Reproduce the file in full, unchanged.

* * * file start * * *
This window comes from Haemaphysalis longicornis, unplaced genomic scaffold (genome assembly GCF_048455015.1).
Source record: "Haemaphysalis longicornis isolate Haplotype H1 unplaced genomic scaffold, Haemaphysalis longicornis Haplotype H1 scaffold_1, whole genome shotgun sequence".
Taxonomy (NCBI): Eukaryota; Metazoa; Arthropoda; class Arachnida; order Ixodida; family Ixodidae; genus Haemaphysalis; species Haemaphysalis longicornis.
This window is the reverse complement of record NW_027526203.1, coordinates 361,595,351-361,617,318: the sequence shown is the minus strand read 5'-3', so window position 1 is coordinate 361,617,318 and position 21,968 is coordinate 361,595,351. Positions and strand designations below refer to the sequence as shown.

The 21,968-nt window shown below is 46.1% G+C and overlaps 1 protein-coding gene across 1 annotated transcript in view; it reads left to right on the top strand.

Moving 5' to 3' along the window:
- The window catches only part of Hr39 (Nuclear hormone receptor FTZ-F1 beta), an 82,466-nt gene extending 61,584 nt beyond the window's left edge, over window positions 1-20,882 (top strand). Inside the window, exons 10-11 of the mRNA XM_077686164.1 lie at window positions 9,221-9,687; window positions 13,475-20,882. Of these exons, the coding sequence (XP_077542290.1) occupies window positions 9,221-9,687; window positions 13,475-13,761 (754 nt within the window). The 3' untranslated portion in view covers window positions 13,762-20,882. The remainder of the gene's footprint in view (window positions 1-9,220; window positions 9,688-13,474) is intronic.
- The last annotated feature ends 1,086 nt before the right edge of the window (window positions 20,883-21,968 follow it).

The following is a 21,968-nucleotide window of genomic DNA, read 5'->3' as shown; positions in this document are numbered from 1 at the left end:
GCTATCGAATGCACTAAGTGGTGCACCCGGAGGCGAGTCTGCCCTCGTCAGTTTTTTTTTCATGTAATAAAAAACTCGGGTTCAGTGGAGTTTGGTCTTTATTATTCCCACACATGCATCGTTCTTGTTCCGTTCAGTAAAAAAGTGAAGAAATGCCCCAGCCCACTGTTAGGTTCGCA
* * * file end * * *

This window comes from Haemaphysalis longicornis, unplaced genomic scaffold (genome assembly GCF_048455015.1).
Source record: "Haemaphysalis longicornis isolate Haplotype H1 unplaced genomic scaffold, Haemaphysalis longicornis Haplotype H1 scaffold_1, whole genome shotgun sequence".
Taxonomy (NCBI): Eukaryota; Metazoa; Arthropoda; class Arachnida; order Ixodida; family Ixodidae; genus Haemaphysalis; species Haemaphysalis longicornis.
This window is the reverse complement of record NW_027526203.1, coordinates 361,595,351-361,617,318: the sequence shown is the minus strand read 5'-3', so window position 1 is coordinate 361,617,318 and position 21,968 is coordinate 361,595,351. Positions and strand designations below refer to the sequence as shown.

The 21,968-nt window shown below is 46.1% G+C and overlaps 1 protein-coding gene across 1 annotated transcript in view; it reads left to right on the top strand.

Moving 5' to 3' along the window:
- The window catches only part of Hr39 (Nuclear hormone receptor FTZ-F1 beta), an 82,466-nt gene extending 61,584 nt beyond the window's left edge, over window positions 1-20,882 (top strand). Inside the window, exons 10-11 of the mRNA XM_077686164.1 lie at window positions 9,221-9,687; window positions 13,475-20,882. Of these exons, the coding sequence (XP_077542290.1) occupies window positions 9,221-9,687; window positions 13,475-13,761 (754 nt within the window). The 3' untranslated portion in view covers window positions 13,762-20,882. The remainder of the gene's footprint in view (window positions 1-9,220; window positions 9,688-13,474) is intronic.
- The last annotated feature ends 1,086 nt before the right edge of the window (window positions 20,883-21,968 follow it).

The following is a 21,968-nucleotide window of genomic DNA, read 5'->3' as shown; positions in this document are numbered from 1 at the left end:
GCTATCGAATGCACTAAGTGGTGCACCCGGAGGCGAGTCTGCCCTCGTCAGTTTTTTTTTCATGTAATAAAAAACTCGGGTTCAGTGGAGTTTGGTCTTTATTATTCCCACACATGCATCGTTCTTGTTCCGTTCAGTAAAAAAGTGAAGAAATGCCCCAGCCCACTGTTAGGTTCGCA